Beltway Bandits offering up expensive and cumbersome gaming solutions to Uncle Sam: look out!
I was sitting at a picnic table Thursday afternoon talking with a revolutionary who last year bombed an American Apparel store.
I didn’t think she was all that dangerous. As far as I could tell, she was just a big-time radical in the Second Life virtual world.
My Second Life alter ego, Caro Zohari (an avatar who has much
nicer hair than I do), was interviewing a spokeswoman for the Second
Life Liberation Army (SLLA), an “avatar rights” group that has sprung
up in the Linden Lab-created virtual world with the objective of
fomenting a “democratic revolution” to oppose Linden’s supposedly
Couple of things strike me:
- Assuming SL doesn’t but the kibosh on madness like this, it would be an interesting way to test out a variety of pol-mil-legal responses to terrorist, insurgent, or radical activist activity; not just the sticks but the carrots too. A live political and military science lab if you will.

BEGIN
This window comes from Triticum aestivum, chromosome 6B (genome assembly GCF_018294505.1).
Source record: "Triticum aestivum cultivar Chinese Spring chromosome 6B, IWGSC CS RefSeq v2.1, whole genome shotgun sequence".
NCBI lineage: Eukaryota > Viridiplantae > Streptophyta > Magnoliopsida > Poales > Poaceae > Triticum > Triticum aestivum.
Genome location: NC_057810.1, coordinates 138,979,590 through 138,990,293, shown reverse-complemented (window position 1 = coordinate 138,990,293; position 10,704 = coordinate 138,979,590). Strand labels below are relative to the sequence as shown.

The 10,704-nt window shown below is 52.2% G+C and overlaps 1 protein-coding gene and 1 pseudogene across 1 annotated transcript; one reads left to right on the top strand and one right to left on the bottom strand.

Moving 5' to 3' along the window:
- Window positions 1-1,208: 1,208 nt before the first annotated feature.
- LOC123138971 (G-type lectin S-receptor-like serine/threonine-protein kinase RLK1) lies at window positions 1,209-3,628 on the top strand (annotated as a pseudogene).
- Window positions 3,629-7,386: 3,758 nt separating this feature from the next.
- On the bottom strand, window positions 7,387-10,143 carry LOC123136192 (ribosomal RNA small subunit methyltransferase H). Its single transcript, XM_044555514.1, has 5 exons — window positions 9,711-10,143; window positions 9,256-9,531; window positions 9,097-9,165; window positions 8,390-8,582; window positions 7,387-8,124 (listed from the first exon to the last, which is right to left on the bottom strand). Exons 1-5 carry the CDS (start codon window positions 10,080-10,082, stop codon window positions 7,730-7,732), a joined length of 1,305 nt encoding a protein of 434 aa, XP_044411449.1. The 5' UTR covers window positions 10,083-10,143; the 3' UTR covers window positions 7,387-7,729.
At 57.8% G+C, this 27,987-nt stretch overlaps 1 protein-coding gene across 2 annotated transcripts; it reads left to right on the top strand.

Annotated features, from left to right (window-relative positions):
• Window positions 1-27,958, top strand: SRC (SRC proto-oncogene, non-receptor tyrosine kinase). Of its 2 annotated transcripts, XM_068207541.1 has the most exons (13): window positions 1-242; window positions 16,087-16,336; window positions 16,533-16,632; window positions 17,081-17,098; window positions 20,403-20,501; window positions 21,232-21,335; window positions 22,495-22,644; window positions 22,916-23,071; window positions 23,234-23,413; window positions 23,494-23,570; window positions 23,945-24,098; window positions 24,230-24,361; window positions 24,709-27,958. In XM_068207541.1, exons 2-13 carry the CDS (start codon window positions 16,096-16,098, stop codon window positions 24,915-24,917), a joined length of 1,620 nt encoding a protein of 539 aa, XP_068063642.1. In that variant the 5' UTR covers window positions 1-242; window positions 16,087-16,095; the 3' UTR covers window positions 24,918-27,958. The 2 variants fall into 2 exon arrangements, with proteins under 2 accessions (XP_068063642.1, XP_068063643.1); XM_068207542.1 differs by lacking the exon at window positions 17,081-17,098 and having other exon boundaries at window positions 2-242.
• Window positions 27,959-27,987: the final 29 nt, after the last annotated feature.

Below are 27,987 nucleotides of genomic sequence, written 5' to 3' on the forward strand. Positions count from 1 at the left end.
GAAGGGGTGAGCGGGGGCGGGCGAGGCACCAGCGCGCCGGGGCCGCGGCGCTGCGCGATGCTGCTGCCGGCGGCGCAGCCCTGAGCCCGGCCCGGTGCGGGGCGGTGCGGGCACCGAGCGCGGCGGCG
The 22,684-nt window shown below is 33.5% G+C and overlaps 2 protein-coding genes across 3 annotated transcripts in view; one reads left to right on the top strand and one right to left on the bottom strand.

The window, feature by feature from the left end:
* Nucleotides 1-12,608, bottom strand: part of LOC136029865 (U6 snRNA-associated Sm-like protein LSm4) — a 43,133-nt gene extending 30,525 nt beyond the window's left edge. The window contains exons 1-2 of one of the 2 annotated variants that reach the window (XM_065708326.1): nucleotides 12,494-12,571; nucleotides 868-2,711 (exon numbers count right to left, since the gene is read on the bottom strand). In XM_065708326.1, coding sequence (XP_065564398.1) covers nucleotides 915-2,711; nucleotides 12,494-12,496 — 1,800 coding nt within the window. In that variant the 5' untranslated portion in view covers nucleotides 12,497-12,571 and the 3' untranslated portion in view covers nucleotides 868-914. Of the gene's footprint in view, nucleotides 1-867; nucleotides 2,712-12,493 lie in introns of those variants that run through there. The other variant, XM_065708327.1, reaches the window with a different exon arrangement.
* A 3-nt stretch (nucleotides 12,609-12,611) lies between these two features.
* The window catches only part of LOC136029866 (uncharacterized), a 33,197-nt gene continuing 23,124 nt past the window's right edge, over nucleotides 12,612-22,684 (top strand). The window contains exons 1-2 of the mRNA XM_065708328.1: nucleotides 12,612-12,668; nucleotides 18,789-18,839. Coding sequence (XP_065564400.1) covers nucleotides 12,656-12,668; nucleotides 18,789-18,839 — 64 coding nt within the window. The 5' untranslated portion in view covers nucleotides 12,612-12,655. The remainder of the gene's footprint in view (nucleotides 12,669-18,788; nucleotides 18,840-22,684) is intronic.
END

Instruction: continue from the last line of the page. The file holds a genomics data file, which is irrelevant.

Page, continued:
- People who are going to dismiss this as just game play are ignoring the potential to radicalize otherwise “normal” people via this medium. There are some people who can’t separate fantasy from reality and the consequences can be grave.
- Do the normal rules of HUMINT and SIGINT apply in SL? Do we assume everyone in SL is a “US Person” or do we take advantage of the fact that no one online knows you’re a dog and maximize the medium for both the actual take and the lessons learned?
If Linden let’s the activity continue, I could see the need for a weapons toolkit that allows for real-world flexibility but does not impact the underlying system; you want targets to suffer losses for the sake of realism, you don’t want rouge external malcode shutting down the system. Maybe its artificial (ahem) but you want to keep the experiment going as long as possible I would think.
Maybe this is where you get some preliminary answers to questions about the effectiveness of generational warfare.